Education Of Users
The core idea behind DeFi is to revolutionise the traditional finance system entirely, and this is by making it more transparent and resilient. However, the fear for most adopters of Traditional Finance is the high-risk potential. More platforms explaining the decentralised ecosystem like the BitPrime Blog, Binance Academy, and Alexandria are needed to create a bridge between both finance systems and quell these fears.
Valuing Decentralised Finance Versus Traditional Finance
The goal of valuation is to determine an asset's underlying worth regardless of market pricing. As a result, you can determine if your assets are underpriced or overvalued.
Two techniques are used to value a traditional finance asset — absolute and relative valuation models.
Absolute valuation methods determine an asset's total fundamental worth, often known as the intrinsic value. It is mainly determined by the investor's anticipation of future returns on the asset. In comparison, relative value is a way of estimating the worth of an asset by considering the value of similar assets.
DeFi assets, on the other hand, are distinct from traditional assets, and the only method to determine their monetary worth is to use newly established procedures.
Determining reliable valuation procedures for newly issued DeFi assets is complicated. DeFi protocols are similar to early-stage fintech start-ups in that their total addressable market is unknown but potentially significant. Another critical question is how much rent these protocols can extract and route back to governance token holders in the long term. It would be fascinating to see as DeFi evolves as it becomes mainstream.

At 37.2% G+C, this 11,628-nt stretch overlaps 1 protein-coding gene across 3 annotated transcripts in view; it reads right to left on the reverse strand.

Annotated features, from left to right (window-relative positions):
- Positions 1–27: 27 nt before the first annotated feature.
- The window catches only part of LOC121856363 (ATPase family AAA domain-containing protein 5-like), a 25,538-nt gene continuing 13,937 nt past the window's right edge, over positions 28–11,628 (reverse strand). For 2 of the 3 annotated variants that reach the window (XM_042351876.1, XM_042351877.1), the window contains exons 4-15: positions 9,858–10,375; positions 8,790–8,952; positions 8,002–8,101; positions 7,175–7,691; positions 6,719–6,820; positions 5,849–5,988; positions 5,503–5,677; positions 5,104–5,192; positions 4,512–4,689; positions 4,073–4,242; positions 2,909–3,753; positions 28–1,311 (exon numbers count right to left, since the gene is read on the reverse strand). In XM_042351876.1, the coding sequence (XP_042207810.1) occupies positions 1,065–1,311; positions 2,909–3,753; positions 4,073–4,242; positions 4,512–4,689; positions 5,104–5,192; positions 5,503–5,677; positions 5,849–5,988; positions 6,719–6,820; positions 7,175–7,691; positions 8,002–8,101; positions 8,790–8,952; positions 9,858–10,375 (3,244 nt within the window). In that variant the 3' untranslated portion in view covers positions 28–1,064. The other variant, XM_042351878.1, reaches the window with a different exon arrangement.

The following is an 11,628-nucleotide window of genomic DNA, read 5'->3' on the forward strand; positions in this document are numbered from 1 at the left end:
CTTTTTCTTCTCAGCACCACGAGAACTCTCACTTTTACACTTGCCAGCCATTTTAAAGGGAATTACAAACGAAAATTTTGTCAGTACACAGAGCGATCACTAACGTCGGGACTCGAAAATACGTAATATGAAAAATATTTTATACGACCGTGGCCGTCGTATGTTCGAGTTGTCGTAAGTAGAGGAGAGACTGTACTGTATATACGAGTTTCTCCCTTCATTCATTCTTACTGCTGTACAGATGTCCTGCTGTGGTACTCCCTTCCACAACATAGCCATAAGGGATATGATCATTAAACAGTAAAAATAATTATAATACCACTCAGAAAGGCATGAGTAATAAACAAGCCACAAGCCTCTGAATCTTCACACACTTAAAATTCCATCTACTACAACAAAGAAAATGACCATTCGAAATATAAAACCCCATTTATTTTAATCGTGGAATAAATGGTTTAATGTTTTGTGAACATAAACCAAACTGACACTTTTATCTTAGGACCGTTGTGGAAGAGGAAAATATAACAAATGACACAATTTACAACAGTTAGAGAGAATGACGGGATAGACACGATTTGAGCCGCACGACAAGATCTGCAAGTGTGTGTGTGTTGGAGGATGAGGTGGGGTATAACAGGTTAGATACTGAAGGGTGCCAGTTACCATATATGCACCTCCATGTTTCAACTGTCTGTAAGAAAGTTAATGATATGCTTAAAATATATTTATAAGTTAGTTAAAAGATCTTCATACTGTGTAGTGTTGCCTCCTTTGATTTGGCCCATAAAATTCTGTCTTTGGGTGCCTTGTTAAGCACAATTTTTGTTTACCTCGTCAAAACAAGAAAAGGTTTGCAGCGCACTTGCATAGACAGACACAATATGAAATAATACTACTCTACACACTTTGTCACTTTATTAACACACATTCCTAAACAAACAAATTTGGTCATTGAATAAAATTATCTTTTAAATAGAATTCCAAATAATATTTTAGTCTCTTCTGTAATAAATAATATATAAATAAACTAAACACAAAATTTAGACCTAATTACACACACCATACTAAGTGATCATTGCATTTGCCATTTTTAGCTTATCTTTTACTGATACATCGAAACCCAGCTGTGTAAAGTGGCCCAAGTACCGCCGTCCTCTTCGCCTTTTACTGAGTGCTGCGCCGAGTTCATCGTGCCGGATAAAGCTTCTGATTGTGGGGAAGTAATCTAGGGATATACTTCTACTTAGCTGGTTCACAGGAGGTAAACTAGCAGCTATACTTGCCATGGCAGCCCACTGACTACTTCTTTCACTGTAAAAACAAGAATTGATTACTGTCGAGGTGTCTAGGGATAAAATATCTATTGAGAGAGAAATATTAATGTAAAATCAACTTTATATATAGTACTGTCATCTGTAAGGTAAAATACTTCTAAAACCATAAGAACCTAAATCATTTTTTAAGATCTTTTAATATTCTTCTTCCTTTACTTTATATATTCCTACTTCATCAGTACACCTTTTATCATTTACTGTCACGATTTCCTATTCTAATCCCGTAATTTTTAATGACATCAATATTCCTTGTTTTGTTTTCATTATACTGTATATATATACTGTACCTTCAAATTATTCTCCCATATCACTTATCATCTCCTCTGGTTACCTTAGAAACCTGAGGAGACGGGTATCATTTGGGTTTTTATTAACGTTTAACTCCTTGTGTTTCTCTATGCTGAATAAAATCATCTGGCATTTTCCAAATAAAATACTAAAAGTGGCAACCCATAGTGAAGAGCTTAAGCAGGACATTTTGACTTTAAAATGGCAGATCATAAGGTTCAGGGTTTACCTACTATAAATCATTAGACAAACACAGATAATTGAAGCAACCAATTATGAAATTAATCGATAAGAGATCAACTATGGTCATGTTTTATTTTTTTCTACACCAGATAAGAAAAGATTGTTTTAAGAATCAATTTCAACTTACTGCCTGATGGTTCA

Conclusion – Will Defi Spell The End Of Financial Institutions As We Know Them?
DeFi appears to offer all traditional finance offers and more. Therefore, whether it will end the existing financial system as we know it will continue to be debated.
Although there have been simple, operational DeFi apps that have already attracted billions of dollars, DeFi applications cannot currently compete with traditional banking solutions regarding adoption, and ease of use. Hopefully, those resources will be used to create more competitive and user-friendly applications
About the author:
Olaniyi is a freelance finance & business writer experienced in writing about cryptocurrencies & NFTs, personal finance, entrepreneurship & small businesses, the stock market & investing. You'll find him on LinkedIn.
The above references an opinion and is for informational purposes only. Do not take this as personalised financial advice or investment advice. The views expressed by the author do not necessarily represent the opinion of BitPrime.
Last updated: 10/05/2022